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Steven Miller (record producer)

From Wikipedia, the free encyclopedia

Steven Miller (born November 8, 1956, in New Jersey) is an American record producer and executive. He is best known for his association with Windham Hill Records, where his ambient sound helped create notable instrumental recordings such as Michael HedgesAerial Boundaries, Mark Isham’s Vapor Drawings and George Winston’s December.

As a guitarist and keyboardist, Miller released a recording of his own compositions, Singing Whale Songs in a Low Voice (on his Hip Pocket/Windham Hill Jazz imprint) which featured Isham and pianist Art Lande. He also worked with many of the other Windham Hill artists, including label founder William Ackerman, Liz Story, Alex de Grassi, Darol Anger, Barbara Higbie, Scott Cossu, Nightnoise, Michael Manring and Andy Narell. Together with Narell, he created the original music for Apple’s early/mid 1980s products, IIe, Lisa, and Macintosh.

Miller has been actively involved in new technology. He and Ackerman developed a system of pressing records which enabled the label to domestically manufacture and sell audiophile quality lp’s for standard lp retail price. He was also one of the first producers to fully embrace digital recording. During the transition years from vinyl to compact discs, his recordings were frequently played at hi fi shops to demonstrate the CD's exte /nded dynamic range. In recognition of his work, he was appointed to the board of the RIAA’s Compact Disc Group.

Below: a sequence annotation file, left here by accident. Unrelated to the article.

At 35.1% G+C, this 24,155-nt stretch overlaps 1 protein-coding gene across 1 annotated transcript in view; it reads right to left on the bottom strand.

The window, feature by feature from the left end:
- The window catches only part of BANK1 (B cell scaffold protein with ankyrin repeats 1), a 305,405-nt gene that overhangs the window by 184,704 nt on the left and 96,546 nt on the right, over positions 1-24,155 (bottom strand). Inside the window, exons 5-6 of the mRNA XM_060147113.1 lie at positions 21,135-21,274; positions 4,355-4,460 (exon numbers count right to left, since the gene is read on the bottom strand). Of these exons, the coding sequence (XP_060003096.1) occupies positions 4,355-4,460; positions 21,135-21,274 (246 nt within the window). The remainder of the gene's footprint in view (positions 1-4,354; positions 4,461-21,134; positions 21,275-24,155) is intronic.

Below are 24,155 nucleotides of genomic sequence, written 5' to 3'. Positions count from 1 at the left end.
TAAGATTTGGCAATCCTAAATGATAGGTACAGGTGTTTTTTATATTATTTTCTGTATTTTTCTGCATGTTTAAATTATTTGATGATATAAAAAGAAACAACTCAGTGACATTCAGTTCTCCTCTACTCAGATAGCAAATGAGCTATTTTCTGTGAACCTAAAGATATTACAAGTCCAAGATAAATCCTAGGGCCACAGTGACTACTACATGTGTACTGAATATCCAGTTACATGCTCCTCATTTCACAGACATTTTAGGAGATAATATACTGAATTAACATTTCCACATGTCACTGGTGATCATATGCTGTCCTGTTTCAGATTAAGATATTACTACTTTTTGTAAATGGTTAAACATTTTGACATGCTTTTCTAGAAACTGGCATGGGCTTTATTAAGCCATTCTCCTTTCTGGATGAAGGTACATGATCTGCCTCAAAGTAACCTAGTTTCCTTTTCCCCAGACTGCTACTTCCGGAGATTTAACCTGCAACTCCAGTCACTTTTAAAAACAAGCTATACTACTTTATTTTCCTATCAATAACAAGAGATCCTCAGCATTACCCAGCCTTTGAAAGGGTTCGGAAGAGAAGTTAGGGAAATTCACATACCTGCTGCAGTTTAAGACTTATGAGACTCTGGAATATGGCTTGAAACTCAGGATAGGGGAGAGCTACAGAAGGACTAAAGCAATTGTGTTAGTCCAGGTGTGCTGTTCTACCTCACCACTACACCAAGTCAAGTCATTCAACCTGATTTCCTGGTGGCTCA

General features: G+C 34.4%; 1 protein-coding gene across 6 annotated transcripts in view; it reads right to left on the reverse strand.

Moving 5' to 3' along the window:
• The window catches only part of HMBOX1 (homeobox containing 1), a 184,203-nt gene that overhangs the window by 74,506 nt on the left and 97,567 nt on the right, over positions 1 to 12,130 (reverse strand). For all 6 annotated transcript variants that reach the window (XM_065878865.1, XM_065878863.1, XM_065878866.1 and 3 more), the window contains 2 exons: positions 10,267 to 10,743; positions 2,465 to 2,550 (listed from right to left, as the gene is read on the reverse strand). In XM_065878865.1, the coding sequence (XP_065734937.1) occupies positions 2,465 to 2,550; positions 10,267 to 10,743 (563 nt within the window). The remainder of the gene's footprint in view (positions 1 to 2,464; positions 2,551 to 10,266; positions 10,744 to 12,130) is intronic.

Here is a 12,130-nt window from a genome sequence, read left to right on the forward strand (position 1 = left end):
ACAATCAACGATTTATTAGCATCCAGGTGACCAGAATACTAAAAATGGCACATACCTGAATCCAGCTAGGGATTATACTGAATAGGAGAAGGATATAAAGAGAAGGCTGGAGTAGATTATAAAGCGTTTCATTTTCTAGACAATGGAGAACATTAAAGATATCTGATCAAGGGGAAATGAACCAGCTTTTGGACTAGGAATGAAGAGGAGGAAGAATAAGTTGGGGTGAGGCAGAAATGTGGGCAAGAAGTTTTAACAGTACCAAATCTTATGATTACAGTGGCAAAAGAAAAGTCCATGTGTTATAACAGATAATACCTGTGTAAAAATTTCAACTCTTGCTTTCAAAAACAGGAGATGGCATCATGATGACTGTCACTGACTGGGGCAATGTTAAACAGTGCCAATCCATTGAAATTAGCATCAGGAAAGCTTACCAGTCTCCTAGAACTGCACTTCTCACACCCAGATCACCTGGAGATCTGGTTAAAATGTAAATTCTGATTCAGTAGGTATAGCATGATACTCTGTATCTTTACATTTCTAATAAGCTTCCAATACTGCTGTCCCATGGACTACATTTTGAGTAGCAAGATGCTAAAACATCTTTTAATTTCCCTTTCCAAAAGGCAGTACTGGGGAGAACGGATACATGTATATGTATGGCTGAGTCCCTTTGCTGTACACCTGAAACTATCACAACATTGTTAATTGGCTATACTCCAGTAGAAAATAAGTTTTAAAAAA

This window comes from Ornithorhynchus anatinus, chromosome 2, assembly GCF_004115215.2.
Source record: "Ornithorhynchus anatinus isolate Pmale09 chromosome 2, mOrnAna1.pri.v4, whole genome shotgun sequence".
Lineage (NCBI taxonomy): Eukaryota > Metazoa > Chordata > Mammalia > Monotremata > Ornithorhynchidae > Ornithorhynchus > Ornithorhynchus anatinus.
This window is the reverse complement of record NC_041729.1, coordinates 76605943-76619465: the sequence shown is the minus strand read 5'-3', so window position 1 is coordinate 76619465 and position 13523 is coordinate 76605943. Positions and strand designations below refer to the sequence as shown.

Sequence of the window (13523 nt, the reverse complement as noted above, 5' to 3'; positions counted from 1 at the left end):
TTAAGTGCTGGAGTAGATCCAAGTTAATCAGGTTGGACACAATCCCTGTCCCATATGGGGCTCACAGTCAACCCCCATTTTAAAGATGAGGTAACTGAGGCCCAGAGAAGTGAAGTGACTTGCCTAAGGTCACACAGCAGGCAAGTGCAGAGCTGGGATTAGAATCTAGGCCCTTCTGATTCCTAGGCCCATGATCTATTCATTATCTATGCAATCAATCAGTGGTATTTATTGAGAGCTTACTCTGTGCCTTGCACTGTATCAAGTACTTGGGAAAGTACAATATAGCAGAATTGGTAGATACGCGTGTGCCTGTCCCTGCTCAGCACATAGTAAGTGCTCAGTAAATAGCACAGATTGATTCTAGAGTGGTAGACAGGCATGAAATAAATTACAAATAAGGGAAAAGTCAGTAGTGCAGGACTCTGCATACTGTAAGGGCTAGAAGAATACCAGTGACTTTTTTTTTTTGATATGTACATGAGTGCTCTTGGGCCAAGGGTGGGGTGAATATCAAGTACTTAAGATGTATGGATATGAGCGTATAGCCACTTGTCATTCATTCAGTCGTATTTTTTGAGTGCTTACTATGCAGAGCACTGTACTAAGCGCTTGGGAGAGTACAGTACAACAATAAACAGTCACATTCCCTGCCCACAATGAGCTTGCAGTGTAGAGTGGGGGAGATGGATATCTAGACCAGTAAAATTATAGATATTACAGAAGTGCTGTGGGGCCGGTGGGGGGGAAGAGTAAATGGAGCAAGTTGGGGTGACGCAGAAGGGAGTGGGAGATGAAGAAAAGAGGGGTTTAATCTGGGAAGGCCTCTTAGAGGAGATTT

After Windham Hill, Miller worked as an A&R executive at RCA Records and then briefly left the business. Upon returning to music, he has worked independently with a wide range of artists in the singer-songwriter, pop and jazz genres.

Singer-Songwriters he has worked with include Richard Marx, Suzanne Vega, Dar Williams, John Gorka, Patty Griffin, David Broza, Paula Cole, and Glen Phillips.

Pop artists include Toad the Wet Sprocket, Pink, Dave Matthews Band, Backstreet Boys, Switchfoot, Chicago, G. Love and Jack Johnson.

Jazz artists include Manhattan Transfer, Michael Brecker, Medeski, Martin and Wood, Rick Braun, Bobby McFerrin, Paquito D’Rivera, and Dave Valentin.

In partnership with Allen Sides and Ocean Way Recording in Hollywood, he created Ocean Way Drums – a high end musical instrument plugin that was introduced at the 2008 NAMM show and is available at Guitar Center and other outlets.

In 2014, legendary music journalist Ben Fong-Torres inducted Miller into the San Francisco State University Hall of Fame.

YouTube Encyclopedic

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  • 2014 Alumni Hall of Fame Inductee: Steven Miller
  • Master P's Top 10 Rules For Success (@MasterPMiller)